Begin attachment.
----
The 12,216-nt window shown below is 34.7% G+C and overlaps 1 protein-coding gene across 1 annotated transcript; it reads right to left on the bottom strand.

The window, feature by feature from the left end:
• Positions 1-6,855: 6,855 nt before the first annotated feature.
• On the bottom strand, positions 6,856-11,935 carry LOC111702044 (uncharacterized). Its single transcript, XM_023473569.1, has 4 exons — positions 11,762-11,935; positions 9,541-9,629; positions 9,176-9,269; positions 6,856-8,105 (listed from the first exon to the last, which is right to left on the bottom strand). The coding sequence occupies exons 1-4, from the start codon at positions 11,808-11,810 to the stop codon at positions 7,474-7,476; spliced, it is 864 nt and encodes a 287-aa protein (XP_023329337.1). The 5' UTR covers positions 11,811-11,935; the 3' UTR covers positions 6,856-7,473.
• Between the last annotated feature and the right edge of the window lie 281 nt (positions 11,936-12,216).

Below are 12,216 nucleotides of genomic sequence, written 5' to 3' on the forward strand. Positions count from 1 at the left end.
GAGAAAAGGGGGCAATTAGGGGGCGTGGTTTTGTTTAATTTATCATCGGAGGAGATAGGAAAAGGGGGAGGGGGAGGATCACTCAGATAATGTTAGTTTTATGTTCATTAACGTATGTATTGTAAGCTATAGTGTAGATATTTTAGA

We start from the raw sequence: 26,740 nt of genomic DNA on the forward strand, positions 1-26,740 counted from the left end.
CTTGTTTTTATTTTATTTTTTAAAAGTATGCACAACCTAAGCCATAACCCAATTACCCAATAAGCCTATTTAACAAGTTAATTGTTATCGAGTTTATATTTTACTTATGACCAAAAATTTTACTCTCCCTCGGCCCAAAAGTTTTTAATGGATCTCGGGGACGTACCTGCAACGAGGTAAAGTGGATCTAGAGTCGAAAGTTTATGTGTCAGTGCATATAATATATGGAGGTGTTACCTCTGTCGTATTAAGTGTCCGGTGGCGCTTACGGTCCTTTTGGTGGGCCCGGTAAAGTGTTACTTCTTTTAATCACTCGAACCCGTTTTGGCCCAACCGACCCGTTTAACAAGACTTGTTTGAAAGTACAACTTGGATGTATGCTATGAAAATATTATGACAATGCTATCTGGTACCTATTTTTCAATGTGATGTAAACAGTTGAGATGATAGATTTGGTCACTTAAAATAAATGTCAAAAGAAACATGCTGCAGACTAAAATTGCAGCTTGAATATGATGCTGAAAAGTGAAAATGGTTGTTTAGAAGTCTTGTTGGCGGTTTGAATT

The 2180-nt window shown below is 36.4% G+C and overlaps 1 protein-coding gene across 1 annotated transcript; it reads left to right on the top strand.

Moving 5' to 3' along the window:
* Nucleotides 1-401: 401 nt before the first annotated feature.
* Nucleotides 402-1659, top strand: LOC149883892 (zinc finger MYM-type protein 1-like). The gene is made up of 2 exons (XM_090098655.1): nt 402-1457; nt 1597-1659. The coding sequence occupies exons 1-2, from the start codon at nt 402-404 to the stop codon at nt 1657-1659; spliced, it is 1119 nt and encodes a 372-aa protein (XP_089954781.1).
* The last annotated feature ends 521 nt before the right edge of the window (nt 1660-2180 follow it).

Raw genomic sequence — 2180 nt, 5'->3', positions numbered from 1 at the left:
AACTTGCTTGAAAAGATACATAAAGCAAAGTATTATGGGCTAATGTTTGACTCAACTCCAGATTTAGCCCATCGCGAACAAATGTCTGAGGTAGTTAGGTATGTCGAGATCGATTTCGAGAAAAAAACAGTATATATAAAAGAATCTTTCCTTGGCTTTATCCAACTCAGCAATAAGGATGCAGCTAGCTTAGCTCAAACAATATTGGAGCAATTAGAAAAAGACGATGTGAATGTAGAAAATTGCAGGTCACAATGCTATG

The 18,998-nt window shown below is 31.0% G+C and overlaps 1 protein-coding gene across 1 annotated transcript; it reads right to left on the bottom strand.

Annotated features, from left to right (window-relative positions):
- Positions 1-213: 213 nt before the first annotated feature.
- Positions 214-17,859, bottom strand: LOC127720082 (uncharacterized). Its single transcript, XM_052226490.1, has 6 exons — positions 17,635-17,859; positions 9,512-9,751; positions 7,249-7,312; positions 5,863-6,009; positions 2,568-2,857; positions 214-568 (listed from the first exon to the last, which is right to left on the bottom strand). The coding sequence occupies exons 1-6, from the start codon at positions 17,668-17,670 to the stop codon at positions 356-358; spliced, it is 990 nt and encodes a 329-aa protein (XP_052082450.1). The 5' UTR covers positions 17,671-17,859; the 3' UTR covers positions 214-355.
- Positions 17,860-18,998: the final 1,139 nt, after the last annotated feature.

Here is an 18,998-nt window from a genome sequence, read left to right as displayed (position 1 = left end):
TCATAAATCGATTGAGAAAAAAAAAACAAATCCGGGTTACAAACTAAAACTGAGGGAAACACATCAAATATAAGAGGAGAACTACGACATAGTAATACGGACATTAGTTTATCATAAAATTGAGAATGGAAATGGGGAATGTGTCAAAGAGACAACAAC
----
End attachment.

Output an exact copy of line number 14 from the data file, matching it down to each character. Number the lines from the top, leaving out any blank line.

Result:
* The last annotated feature ends 521 nt before the right edge of the window (nt 1660-2180 follow it).